Not only was William Adams the first Englishman to reach Japan, he became an adviser to the shogun and one of the first Westerners to become a samurai.
On April 19, 1600, a ship drifted into the waters near the southern Japanese island of Kyushu. The men on board were a long way from home, and they had suffered terribly to get there.
The ship was part of a fleet that had set out from the Netherlands almost two years earlier, only to see ship after ship lost to storms and violent attacks by natives and rival European powers. Only 24 men were still alive when the ship reached Japan. And only nine could still stand after disease swept through the holds.
The First Englishman To Reach Japan
One of the few in relatively good shape was William Adams, a sailor from Kent, England. Officially, this made Adams the first Englishman to reach Japan. And he was arriving at a very interesting time in the country’s history.
Europeans had been visiting Japan since the mid-16th century when Portuguese traders first began arriving. At first, the Japanese rulers were eager to trade with the Portuguese, who brought valuable commodities like processed sugar and firearms. The Portuguese, in turn, jealously guarded their access to Japan from other European nations.
But by the time Tokugawa Ieyasu came to power in 1600 as head of the shogunate, the Japanese were bringing some less desirable influences into the country as well. The Portuguese trafficked heavily in Japanese slaves. They were also eager to spread Catholicism, which Ieyasu was beginning to see as a potential threat to his authority.
So when Ieyasu heard that a ship full of Europeans who weren’t Portuguese had turned up, he saw an opportunity and had them brought to him immediately. Ieyasu quickly took a liking to Adams, who impressed the shogun with his knowledge of ship-building and mathematics through an interpreter.
The Portuguese missionaries were less thrilled at the arrival of a Protestant Englishman in Japan who might threaten their influence. They immediately demanded that Ieyasu execute Adams, warning that he was a heretic and likely a pirate.
William Adams: English Samurai
Instead, Ieyasu made William Adams an official adviser. Over the next few years, Adams helped Ieyasu modernize his fleet by building Western-style ships. In return, Adams was given a rich estate in Japan along with two swords, the traditional badge of rank for a samurai.
The samurai were a class of warriors in Japan, similar to European knights. They pledged their loyalty to a lord and fought for him in battle in exchange for his protection.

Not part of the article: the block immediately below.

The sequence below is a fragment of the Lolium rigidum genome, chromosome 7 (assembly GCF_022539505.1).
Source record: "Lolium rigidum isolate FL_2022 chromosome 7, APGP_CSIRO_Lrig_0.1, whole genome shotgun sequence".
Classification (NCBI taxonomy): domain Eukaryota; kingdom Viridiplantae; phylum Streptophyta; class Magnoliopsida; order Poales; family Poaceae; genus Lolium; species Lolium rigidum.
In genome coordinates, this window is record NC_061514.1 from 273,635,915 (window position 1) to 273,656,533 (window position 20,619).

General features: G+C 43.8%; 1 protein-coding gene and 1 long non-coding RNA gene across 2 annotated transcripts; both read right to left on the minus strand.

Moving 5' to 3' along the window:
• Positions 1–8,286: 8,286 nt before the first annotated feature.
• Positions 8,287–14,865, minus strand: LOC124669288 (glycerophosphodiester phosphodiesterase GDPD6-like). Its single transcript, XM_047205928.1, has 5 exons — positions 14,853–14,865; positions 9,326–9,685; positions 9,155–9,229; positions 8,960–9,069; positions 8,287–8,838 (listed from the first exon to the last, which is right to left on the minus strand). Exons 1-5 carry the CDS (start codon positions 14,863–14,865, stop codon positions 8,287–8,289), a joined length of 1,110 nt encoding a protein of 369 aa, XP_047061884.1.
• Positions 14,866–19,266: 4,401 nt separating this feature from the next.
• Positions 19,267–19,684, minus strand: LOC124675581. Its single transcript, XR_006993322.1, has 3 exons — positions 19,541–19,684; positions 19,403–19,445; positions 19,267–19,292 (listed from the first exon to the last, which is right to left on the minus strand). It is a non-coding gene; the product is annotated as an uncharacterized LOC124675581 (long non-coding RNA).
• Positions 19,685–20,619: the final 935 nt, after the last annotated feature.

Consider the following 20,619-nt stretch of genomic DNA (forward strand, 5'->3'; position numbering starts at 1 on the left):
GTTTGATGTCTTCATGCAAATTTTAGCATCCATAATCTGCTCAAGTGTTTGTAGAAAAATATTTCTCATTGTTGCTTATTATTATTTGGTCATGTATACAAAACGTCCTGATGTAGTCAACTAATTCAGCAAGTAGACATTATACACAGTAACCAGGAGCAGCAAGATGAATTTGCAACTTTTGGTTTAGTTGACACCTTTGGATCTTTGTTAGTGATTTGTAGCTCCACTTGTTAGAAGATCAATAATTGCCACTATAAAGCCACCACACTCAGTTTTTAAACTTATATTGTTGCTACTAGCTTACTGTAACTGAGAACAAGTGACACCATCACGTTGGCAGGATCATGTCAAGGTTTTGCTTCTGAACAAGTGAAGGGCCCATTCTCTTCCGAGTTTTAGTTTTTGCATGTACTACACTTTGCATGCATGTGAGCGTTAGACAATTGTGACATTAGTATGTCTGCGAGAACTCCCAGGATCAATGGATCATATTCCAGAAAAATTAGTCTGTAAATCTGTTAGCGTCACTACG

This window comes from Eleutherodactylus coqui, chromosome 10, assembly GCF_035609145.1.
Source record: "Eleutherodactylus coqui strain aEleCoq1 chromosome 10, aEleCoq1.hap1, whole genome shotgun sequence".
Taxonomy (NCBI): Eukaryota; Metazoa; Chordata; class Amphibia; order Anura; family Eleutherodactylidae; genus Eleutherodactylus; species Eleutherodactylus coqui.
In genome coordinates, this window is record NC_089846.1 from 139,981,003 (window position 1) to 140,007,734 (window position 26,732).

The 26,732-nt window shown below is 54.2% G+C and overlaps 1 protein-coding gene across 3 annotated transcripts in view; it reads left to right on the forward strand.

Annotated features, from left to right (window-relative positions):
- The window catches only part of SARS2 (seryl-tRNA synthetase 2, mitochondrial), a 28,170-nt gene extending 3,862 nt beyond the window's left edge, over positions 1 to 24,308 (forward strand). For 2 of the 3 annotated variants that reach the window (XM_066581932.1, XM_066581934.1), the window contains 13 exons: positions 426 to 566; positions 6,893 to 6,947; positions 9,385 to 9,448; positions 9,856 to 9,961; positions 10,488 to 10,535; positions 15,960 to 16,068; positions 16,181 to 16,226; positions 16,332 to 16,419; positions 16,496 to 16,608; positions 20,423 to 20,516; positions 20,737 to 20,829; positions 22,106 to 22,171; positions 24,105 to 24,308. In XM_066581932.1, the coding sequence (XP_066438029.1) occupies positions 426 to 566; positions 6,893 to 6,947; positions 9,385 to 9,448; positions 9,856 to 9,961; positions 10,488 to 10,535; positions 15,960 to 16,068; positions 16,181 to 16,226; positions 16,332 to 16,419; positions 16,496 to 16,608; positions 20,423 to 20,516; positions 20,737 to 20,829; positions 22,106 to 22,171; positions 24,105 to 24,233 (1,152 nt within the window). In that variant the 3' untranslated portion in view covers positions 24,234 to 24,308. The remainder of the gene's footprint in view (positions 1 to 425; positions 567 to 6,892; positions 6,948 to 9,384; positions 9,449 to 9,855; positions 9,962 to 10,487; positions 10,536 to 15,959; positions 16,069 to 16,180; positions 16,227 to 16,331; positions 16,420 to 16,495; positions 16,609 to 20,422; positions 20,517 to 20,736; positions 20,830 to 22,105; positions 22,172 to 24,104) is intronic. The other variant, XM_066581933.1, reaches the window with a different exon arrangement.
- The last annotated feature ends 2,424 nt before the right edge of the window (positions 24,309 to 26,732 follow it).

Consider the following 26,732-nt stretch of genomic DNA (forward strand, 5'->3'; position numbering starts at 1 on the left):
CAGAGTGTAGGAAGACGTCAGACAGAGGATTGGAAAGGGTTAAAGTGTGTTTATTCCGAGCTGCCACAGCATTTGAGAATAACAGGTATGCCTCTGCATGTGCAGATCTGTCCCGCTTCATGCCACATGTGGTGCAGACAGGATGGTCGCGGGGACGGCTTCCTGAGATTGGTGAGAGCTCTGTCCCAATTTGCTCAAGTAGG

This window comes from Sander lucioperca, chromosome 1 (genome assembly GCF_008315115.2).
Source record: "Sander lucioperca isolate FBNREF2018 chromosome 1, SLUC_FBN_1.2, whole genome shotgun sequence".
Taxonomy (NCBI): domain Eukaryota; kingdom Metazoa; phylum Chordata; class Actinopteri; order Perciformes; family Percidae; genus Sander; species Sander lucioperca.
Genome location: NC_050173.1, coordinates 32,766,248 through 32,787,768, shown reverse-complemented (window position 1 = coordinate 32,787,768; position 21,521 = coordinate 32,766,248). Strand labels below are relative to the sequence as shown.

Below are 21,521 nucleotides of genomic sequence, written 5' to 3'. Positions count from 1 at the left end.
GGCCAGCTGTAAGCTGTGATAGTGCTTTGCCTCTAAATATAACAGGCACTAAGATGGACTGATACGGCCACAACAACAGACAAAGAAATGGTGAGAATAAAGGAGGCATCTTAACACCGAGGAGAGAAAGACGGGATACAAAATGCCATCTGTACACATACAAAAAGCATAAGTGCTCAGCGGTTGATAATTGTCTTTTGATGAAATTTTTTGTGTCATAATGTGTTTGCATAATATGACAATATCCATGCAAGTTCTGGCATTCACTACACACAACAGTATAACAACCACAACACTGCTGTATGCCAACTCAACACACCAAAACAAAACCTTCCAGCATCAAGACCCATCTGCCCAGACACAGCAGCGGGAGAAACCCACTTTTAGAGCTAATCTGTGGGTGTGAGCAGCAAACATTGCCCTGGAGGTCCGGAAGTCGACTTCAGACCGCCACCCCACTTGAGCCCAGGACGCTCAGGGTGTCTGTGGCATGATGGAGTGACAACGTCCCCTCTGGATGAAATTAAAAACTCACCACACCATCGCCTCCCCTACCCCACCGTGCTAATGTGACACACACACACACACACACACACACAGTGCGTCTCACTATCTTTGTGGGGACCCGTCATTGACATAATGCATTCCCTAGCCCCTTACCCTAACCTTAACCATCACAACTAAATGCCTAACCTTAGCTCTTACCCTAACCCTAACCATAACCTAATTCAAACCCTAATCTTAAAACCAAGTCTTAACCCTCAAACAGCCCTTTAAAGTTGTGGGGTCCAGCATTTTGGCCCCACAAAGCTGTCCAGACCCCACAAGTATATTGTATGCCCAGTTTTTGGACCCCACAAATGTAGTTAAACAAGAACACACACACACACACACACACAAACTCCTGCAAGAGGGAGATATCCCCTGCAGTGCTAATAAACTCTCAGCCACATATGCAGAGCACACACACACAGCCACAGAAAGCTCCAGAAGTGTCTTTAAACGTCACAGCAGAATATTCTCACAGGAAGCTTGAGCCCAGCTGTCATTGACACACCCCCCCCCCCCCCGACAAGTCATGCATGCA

But there was a more mundane side to the samurai as well. During the 17th century, the samurai gradually became bureaucrats who handled the day-to-day management of the country. This was closer to Adams’ role as the first English samurai.
After all, it’s unlikely he would have fared well on the battlefield at a time when the average samurai trained for years to master the complex skills of archery, horsemanship, and swordsmanship that Japanese warfare required.
A Valued Adviser
Instead, Adams excelled in his role as an advisor to the shogun on trade, naval matters, and anything involving the Europeans. And when other survivors from his ship eventually sailed home, the shogun demanded that Adams stay in Japan. This was probably not what Adams wanted to hear since he still had a wife and children back in England.
But he made the most of his new life in Japan. Adams eventually married the daughter of a court official, and the couple had two children named Joseph and Susanna. Adams seems to have fallen in love with the country and its people. He learned to speak Japanese fluently and enjoyed better status in Japan than he was ever likely to have back in England.
Adams spent several years organizing trading expeditions to other countries and encouraging the English to establish relations with Japan. All the while, the Portuguese never forgot their distaste for Adams. And in exchange, Adams advised the shogun that the Jesuit missionaries were trying to overthrow him. Finally, in no small part thanks to Adams, Ieyasu banned Catholicism in the country.
Loss Of Influence And Death
After Ieyasu’s death in 1616, Japan became increasingly isolationist. The influence of foreign traders and their religion was, as the new shogun saw it, destabilizing the country. As foreign trade slowed in Japan, Adams’ influence at court waned.
In 1620, Adams died after an illness at the age of 55. In his will, he split his estate between his Japanese family and the family he left behind in England. A little over a decade later, Japan officially closed itself to foreign trade, beginning a period of isolation that would last for 200 years.
William Adams is still remembered fondly for his work in Japan. Even today, statues of him can be found there and annual remembrances in the country celebrate the life of one of the first and few European samurai.